• Break open locks to get at such information or valuables;

    • Physically search any person found at the place of search and make them furnish any information related to the search; and

    • Even seize books of accounts or other relevant documents, or any "money, bullion, jewellery or other valuable article or thing".

    These invasive powers are absent when it comes to a Section 133A survey, which grants them access to a place of business (or the offices of a charity – not a residence), and once there, to its books of accounts and other documents and information. It does not allow a power of search of an individual present at the scene.

    While books of accounts and other such information can be impounded for inspection, money and valuable items can't be seized.

    It is here that 'survey' on Newslaundry could be said to have strayed from the book: as Sekhri has stated, in addition to the office computers which had financial details, his personal devices were also examined and "all the data on them" downloaded.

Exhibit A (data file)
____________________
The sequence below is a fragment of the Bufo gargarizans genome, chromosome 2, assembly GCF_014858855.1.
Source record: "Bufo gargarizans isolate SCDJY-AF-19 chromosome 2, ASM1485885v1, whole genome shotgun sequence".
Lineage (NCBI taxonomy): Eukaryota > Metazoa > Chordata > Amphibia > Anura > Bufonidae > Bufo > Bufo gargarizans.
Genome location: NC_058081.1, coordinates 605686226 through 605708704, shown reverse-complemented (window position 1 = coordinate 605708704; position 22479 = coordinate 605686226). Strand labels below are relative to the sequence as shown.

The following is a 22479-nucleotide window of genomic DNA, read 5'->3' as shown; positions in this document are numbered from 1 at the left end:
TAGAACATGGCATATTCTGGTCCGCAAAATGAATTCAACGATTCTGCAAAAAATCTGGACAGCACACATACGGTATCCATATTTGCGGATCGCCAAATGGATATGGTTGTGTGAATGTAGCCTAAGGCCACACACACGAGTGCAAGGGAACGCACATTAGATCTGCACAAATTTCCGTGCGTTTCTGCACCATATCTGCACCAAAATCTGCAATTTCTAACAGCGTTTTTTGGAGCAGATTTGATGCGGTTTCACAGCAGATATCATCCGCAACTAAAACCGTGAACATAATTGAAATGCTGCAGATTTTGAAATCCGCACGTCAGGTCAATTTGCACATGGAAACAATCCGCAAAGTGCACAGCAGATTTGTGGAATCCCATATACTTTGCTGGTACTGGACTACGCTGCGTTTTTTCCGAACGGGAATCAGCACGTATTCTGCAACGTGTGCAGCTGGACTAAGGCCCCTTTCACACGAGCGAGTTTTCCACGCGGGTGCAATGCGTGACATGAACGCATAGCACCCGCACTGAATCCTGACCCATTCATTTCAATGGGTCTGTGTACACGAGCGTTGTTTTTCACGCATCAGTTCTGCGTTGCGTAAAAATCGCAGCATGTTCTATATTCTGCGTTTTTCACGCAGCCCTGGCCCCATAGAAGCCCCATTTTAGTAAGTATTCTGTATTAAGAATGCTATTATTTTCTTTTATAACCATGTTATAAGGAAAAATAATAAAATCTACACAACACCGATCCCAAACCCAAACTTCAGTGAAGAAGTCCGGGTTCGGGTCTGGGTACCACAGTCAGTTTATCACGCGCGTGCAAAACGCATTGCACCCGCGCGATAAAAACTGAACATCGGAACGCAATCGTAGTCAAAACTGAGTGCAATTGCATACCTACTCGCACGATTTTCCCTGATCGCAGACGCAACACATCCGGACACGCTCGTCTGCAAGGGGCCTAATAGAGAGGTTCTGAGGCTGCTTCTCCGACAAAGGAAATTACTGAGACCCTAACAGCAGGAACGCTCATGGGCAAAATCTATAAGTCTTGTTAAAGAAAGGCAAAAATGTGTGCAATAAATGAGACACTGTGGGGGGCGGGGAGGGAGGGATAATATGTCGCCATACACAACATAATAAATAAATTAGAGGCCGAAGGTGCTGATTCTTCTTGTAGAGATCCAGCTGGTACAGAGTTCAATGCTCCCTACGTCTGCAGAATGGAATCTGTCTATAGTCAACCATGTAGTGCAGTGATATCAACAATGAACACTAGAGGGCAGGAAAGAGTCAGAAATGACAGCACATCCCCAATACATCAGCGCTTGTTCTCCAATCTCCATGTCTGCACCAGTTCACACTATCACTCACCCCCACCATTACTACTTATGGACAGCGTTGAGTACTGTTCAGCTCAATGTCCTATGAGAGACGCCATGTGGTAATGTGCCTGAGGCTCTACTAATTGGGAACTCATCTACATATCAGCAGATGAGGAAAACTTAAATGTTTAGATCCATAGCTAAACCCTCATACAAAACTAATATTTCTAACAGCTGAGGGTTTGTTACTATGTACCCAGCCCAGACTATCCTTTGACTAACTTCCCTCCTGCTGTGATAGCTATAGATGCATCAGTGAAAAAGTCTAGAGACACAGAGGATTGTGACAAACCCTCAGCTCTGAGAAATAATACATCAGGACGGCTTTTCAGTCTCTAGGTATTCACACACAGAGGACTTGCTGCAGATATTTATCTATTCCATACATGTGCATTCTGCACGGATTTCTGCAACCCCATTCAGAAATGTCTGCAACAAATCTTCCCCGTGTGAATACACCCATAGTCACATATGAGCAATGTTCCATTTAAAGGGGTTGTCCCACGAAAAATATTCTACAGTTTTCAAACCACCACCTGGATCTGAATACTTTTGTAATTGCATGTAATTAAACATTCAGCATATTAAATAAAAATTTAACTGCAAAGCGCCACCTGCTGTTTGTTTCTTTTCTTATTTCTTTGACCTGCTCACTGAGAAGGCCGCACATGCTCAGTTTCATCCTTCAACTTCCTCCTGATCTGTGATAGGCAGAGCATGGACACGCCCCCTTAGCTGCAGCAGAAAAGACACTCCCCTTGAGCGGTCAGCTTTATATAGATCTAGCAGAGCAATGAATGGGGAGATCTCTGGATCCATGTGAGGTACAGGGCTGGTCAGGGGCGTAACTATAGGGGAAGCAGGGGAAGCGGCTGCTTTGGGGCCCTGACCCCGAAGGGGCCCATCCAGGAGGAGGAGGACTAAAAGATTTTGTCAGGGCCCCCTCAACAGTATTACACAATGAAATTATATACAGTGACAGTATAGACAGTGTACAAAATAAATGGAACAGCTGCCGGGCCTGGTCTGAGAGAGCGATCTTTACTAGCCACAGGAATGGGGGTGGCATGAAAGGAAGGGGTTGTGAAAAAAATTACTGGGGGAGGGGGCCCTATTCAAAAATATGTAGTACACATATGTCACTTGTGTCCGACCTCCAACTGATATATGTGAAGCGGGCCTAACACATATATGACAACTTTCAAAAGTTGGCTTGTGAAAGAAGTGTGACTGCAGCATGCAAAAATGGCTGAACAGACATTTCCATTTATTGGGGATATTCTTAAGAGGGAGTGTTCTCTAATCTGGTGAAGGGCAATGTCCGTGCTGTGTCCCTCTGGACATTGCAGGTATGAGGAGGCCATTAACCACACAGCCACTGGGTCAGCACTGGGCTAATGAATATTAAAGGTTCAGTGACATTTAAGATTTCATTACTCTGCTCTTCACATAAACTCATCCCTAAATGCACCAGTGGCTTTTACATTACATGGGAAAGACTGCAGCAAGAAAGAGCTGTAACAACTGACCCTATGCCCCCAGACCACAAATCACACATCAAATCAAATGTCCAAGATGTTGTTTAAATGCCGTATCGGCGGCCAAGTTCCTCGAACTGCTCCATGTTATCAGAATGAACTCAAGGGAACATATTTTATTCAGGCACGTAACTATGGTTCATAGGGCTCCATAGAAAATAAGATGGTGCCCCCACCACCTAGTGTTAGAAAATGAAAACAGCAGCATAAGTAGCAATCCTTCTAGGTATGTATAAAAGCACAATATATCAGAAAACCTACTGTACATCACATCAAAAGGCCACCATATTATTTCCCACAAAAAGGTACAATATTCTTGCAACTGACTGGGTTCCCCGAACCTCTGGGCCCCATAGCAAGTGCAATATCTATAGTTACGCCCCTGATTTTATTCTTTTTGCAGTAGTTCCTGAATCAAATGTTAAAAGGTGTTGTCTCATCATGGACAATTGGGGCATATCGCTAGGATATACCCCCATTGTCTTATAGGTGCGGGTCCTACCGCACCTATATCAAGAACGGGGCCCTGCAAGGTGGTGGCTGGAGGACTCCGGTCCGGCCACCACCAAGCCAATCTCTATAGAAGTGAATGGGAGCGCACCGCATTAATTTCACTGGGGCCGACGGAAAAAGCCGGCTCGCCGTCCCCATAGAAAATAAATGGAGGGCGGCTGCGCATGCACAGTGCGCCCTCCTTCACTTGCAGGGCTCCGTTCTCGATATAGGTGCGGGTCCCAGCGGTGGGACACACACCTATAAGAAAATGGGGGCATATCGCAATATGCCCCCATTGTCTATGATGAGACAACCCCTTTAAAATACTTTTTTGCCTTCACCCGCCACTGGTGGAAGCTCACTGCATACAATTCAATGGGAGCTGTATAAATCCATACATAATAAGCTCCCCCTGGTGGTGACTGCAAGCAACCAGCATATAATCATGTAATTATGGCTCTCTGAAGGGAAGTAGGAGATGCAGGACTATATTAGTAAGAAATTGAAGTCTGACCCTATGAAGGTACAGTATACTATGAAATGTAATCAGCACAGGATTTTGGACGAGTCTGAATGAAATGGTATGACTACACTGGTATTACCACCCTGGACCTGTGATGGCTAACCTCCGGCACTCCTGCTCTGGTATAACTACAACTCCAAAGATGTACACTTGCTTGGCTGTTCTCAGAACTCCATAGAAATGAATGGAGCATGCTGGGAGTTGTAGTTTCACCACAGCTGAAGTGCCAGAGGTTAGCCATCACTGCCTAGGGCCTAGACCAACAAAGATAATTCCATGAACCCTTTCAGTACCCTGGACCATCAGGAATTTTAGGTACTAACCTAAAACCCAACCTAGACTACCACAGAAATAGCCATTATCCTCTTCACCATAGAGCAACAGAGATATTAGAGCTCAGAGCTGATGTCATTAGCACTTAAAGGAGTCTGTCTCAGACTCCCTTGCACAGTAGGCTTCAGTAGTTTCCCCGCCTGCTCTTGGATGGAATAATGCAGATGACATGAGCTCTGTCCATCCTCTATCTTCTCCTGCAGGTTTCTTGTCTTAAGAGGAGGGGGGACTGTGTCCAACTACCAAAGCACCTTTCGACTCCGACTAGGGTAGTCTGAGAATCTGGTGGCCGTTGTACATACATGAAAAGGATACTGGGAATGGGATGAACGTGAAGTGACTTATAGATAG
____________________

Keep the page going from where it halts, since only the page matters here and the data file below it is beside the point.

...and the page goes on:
This is not something which Section 133A appears to envisage. The tax officials may no doubt claim that in the modern digital age, the business information they are allowed to inspect under Section 133A could even be on a personal phone, but if the information was available on the office devices, there would be no authority for them to demand Sekhri hand over his individual devices as well.

    This is particularly important in the context of a journalist or a journalistic organisation, where work devices can have privileged information that is required to be kept confidential. At most, when it came to Sekhri's personal devices, the officers could have asked for access, and then to take specific documents, but not all the data.